Art et peinture

Making Beeswax Impasto Medium for Oil Painting

Beeswax Impasto Medium is a traditional oil painter’s medium that is used to thicken paint. You can buy it ready-prepared or make your own. Vincent Gordon takes us through the steps of how to make it yourself.

The paints at the top are soft and buttery. The paints at the bottom have been mixed with beeswax impasto medium (shown on the right) and are stiffer and will hold sharper edges.

In the late 1500s we first notice a deliberate use of the raised mark and what is considered the first steps towards an impasto style of painting, in the works of Titian and other painters of the Renaissance period. The technique found wider use in the drama of Baroque paintings beginning in the 1600s with works by Rembrandt and other artists of that period. Fast forward then to the late 1800s with the onset of Modern expressive forms of painting and the preoccupation with emotion expressed through surface quality and colour. Impasto painting really begins to establish itself in the works of Van Gogh and then the artists of the Expressionist movement. Since then impasto painting techniques have been widely used by modern and contemporary artists.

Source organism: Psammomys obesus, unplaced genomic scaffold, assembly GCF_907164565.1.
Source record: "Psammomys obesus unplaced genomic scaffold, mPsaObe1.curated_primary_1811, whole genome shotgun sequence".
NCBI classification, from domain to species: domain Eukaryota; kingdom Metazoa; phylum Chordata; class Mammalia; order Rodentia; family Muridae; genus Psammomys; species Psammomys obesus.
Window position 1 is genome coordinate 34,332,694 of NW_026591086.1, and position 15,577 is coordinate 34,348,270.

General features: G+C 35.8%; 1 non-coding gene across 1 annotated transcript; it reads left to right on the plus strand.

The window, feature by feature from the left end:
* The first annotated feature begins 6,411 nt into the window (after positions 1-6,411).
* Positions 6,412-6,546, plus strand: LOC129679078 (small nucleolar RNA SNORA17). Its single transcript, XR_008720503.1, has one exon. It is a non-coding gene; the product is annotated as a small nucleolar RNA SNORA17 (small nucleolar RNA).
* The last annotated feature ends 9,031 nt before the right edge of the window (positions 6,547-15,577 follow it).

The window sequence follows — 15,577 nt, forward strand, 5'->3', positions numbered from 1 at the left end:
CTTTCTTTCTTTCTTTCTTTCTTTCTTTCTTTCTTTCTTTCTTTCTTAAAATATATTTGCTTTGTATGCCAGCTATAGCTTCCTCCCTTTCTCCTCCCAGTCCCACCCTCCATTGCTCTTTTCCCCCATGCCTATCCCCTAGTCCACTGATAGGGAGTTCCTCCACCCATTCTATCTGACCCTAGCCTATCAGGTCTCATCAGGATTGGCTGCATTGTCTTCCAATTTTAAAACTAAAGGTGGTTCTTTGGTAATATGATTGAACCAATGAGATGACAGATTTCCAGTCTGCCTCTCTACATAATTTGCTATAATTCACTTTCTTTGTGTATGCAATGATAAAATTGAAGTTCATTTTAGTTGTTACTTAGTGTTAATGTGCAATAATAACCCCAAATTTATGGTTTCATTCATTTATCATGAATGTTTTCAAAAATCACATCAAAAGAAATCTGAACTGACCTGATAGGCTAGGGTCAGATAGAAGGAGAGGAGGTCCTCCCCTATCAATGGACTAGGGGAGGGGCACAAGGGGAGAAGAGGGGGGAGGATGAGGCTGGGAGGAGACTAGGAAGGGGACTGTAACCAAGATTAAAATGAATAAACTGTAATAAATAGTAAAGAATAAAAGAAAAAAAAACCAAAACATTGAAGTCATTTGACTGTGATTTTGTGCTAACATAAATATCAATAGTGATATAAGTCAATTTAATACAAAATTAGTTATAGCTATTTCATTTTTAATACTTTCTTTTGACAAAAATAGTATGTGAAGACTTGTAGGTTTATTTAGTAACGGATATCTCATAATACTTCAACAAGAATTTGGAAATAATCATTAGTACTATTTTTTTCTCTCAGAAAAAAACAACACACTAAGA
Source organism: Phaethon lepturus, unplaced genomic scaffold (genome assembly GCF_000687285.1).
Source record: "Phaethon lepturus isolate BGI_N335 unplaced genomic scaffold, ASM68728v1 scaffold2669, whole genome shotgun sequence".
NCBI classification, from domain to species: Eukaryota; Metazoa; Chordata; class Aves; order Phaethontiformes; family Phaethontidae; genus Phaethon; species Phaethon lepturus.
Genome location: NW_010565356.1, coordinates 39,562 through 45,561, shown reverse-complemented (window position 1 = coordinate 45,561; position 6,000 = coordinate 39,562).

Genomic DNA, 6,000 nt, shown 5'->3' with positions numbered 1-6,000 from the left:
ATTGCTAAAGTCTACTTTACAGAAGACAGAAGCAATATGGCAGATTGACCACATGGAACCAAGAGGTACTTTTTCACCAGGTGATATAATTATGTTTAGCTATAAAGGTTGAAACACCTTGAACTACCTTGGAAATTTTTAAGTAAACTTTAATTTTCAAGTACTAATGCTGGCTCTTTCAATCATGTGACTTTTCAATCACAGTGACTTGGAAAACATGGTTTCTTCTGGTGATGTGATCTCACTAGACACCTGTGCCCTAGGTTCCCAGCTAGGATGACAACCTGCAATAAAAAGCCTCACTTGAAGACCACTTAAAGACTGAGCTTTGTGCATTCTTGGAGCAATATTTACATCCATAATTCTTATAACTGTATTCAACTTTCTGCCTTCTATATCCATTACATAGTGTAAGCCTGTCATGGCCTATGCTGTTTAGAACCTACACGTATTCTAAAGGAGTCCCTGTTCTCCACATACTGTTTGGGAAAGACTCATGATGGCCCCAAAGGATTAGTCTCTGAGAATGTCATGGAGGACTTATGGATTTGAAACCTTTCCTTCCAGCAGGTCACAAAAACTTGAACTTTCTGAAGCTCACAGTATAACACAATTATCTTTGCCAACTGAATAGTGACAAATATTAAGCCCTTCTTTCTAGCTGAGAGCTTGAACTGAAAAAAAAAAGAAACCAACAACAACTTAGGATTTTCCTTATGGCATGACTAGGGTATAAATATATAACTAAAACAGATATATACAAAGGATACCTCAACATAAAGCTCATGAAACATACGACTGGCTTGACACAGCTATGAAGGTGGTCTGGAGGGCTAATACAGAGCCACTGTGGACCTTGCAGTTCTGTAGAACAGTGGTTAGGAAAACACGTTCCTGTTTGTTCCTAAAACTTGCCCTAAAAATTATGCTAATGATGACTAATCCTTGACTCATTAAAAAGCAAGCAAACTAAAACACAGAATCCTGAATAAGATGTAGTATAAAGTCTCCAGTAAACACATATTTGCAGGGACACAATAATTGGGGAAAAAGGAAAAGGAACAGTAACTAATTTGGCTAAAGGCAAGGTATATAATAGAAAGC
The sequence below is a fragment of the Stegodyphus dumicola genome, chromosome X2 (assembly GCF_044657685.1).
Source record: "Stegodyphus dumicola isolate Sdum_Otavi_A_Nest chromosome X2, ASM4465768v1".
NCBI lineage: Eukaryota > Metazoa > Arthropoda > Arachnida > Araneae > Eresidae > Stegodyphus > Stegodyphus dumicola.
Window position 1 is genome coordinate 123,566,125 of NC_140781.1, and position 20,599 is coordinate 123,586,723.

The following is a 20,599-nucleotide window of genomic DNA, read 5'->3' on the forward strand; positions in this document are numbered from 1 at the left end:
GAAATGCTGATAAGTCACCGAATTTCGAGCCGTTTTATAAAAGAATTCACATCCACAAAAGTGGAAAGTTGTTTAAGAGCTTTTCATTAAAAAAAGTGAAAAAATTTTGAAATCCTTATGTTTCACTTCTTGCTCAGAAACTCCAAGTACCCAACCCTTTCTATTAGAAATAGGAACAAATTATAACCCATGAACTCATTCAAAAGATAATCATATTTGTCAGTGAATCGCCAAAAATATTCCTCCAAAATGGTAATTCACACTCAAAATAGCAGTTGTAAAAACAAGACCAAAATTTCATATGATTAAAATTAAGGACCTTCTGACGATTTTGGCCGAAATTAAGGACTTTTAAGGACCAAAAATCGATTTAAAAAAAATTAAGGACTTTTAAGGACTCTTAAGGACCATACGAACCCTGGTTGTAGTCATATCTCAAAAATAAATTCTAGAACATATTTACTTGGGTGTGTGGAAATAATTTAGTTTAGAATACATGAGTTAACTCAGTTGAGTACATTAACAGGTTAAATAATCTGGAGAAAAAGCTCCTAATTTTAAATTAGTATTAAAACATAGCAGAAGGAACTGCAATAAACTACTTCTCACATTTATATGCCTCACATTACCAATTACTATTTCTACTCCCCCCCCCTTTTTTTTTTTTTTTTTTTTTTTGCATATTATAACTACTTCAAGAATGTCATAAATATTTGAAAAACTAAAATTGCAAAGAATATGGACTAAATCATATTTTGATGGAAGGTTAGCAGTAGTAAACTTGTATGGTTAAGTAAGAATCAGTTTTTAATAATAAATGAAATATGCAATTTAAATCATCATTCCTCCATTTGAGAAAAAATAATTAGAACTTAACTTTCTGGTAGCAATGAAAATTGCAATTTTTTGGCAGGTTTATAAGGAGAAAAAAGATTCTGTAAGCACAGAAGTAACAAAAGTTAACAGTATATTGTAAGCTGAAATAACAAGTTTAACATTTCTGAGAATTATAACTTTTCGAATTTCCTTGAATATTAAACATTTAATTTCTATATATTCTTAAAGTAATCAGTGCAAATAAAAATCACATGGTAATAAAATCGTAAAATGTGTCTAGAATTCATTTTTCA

impasto medium

Beeswax Impasto Painting Medium

Impasto medium is a paste that is added to oil paint to allow a raised brushmark on the surface. The traditional impasto medium is made with beeswax. It will thicken and stiffen oil paint to retain brush and painting knife marks, extend paint, and add a waxy matt sheen to your colours. It demands a confident and bold approach to mark-making.

The following formula will make a soft, easy to control impasto medium:


100g Bleached Beeswax pellets
100ml Damar Varnish 5lb cut
200ml Turpentine (rectified, double-distilled or gum)

Natural or bleached beeswax can be used. I would recommend using bleached as it is much paler in colour and will not discolour lighter paint shades in the way that a yellow, natural beeswax will. You should also obtain the beeswax in pellet, granular, or flake form, for ease of use when weighing and dissolving.

The 5lb cut Damar Varnish will act as a strengthening and wetting agent in the formula, helping to prevent the beeswax from drying out and cracking after applying. Damar Varnish 5lb cut can be bought ready-made or see my article How to make Damar Varnish to make your own. The term ‘5 lb cut’ means ‘five pound cut’, ‘lb’ from the Latin standing for ‘pound’, an old abbreviation that is still widely used in the USA among other places and is a designation of the concentration of resin in the varnish.


impasto medium

Any airtight container that can withstand solvents will work.
Shown left to right: Studio Essentials Plastic Screwtop Jar, Studio Glass Bottle, and an empty jam jar.